To enable China to extend its additional support to Nepal for its fast growth, Nepal should think of teaching Mandarin at schools
Our ethos is based on the Sanskrtit saying that says “Education delivers humility (Vinayam), humility gives ability or deserving capacity (Patrata) from which wealth (Dhana) is obtained and wealth brings righteousness or dutifulness (Dharma) which ultimately leads to happiness (Sukha). Thus, education is supposed to develop a mindset that is needed by an individual in his day to-day life. It also differentiates human being from other animals as education sharpens human intellect or reason. Of course, it ultimately leads to happiness, a state of mind that is achieved through satisfaction after meeting the needs and aspirations in life. But before getting happiness it is obligatory to change human mind to receive what it deserves.
The catchphrase of the present government “Prosperous Nepal, Happy Nepali” is well known. In this context, it is asked: Can a Nepali be happy as migrant worker laboring in Gulf countries in 50 degree Celsius temperature? Can this country sustain its economy and rely on remittance by migrant workers? It seems that the prime objective of the government is to make our youths capable of working in other countries like Korea, Japan and others. Very recently, it was reported that thousands of youths passed the Korean language test. Interestingly, the Ministry of Education, Science and Technology is developing a curriculum in which different languages like Chinese, Korean, Arabic and Hindi will be taught.
It was reported on December 7, 2018 that Minister for Education, Science and Technology was preparing to include the Chinese language in school curriculum. The Minister said, “It is a need of time. If we can teach English, why can’t we teach Chinese?” He further explained, “We are yet to think about mainstreaming the Chinese language in school education. However, we can also teach Chinese under the Technical Education and Vocational Training and also Arabic, Korean and Hindi languages as many Nepalis go to work in India, Korea and Arabian countries.” The Minister asserted that preparations for curriculum development are underway. The government took the initiative in this direction after some students who returned from China after learning the Chinese language recommended including Mandarin in school curriculum.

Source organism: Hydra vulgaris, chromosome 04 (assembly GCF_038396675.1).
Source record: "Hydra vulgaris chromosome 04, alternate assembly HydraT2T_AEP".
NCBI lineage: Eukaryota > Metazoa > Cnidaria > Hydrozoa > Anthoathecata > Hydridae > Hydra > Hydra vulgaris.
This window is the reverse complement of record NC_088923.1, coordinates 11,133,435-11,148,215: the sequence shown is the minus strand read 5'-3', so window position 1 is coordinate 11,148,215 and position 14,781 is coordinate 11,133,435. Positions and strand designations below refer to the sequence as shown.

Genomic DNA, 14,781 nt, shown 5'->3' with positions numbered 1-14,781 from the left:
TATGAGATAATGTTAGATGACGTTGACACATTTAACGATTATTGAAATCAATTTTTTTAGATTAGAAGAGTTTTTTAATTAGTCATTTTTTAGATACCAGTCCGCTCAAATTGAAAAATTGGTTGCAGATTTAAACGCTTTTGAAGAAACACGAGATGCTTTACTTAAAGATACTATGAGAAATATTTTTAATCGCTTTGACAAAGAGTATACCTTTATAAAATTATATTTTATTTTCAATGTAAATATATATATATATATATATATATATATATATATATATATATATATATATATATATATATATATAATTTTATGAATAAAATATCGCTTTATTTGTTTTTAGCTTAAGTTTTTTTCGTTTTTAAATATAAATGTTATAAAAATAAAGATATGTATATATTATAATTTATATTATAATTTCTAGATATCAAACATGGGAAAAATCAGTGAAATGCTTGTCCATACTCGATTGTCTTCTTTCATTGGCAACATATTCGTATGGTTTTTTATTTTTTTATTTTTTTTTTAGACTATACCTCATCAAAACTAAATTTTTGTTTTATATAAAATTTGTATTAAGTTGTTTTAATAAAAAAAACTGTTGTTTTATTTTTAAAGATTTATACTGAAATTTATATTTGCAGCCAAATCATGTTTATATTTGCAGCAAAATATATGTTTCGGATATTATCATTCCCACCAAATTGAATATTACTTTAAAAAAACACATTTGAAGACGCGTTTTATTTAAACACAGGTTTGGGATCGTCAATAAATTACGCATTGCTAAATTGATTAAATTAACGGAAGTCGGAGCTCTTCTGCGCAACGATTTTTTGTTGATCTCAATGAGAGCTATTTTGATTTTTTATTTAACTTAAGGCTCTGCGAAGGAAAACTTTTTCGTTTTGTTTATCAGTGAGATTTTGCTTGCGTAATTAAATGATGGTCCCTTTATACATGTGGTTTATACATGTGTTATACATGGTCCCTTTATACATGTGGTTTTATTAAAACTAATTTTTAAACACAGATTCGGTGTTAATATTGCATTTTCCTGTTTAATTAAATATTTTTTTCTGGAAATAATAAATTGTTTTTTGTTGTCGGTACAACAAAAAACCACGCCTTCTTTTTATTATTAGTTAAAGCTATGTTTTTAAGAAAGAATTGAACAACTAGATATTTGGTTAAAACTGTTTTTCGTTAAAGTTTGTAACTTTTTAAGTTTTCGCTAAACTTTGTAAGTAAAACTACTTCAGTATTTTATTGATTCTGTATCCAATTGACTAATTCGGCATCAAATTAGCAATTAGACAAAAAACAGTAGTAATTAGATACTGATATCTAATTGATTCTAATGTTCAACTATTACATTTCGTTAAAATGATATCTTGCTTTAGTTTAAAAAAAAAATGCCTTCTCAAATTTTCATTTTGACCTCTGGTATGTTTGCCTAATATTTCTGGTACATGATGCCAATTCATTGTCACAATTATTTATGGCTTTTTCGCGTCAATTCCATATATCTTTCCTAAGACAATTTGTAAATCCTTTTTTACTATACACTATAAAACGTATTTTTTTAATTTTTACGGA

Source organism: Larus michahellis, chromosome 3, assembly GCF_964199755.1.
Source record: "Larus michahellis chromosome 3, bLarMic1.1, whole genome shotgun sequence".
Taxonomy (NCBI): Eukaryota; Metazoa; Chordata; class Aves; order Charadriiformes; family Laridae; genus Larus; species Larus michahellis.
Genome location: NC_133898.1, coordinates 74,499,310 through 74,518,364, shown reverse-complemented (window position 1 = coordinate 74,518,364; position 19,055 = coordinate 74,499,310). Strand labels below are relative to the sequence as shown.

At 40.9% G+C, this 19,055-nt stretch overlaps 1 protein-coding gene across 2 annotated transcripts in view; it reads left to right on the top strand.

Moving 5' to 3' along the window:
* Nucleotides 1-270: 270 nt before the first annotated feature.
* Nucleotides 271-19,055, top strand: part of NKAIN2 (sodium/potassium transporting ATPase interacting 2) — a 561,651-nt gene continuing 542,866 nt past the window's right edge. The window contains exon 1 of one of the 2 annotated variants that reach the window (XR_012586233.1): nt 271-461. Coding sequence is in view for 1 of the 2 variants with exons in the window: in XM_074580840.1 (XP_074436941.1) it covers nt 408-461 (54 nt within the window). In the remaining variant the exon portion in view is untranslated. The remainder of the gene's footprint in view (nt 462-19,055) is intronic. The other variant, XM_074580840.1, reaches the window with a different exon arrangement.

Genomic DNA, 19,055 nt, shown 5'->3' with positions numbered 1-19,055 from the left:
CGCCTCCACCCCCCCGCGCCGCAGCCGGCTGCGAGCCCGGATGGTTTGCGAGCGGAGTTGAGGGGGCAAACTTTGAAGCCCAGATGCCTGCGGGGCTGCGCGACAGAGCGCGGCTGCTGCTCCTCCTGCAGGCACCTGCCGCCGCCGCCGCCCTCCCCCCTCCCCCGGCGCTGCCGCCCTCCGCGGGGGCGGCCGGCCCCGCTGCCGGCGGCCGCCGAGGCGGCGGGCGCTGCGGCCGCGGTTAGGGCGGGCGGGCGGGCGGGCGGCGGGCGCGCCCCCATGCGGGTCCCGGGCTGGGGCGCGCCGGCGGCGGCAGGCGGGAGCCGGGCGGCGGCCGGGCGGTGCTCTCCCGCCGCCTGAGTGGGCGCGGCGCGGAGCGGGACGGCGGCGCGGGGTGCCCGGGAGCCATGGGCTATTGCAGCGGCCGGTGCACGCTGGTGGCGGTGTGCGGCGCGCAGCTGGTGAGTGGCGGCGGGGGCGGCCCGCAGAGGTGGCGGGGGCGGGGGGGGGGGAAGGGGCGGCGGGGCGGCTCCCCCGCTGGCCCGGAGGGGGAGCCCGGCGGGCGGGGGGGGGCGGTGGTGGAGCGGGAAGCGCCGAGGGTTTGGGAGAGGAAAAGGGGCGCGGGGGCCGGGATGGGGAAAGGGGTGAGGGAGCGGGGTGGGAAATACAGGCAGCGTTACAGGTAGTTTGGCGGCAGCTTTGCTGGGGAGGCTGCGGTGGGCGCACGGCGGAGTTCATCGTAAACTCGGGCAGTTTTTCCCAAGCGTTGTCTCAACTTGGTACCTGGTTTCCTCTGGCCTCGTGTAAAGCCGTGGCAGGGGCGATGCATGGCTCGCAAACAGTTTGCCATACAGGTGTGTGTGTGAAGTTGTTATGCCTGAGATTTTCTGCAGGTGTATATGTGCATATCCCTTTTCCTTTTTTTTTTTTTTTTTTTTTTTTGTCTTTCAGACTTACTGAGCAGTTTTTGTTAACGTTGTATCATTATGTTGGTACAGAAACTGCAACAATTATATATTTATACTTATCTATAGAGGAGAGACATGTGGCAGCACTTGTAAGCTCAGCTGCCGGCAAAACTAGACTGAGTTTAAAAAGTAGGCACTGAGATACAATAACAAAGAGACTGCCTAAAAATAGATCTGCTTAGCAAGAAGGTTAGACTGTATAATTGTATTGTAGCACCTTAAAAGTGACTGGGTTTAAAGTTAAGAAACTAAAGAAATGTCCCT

Significantly, the process of introducing teaching of Mandarin in Nepal had begun long back. I had humbly drawn the attention of the readers through Republica, on August 11, 2014 that Mandarin is being introduced silently in private schools from the primary level. It is not known whether all these are being done under the permission of the government.
An English newspaper on June 15, 2019 reported that Mandarin has been made mandatory in many schools. It is an open secret that many schools have been lured to introduce the Chinese language through the Chinese volunteers, perhaps deputed by the Chinese government, by getting personal favor, like pleasure cum educational trips of principals and owners to China to oblige them to accept the Chinese offers.
Nepal is in need of foreign investments for its rapid development. Nepal has accepted Belt and Road Initiative (BRI) of China. Nepali people are eager to travel by Chinese trains from Kerung to Kathmandu, Pokhara and Lumbini.
Over and above, China has been very generous to extend scholarship not only to Nepali students but also to the government staff to enhance their abilities. Currently, it has offered more than 850 training programs to civil servants. And it may increase the number of seats in the future. Hardly any country can match China in this regard. India and other countries have been left behind.
To enable China to extend its additional support to Nepal for its fast growth, Nepal should think of teaching Mandarin at schools. More and more students will prefer to go to China and acquire higher education.
It may encourage China to play more active role in making Nepal prosperous. All projects under BRI may be completed under Chinese grant and Nepal will not need to spend any amount nor any effort for its development. Side by side, it will be in line with Nepal’s original stand not to allow Hindi as the second language, which was thrown out of the school syllabus long back as it was regarded as a competitor not only to Nepali language but also to Maithili, Bajjika, Bhojapuri and Awadhi.
In this context, it would be quite appropriate to teach Mandarin from the perspective of development.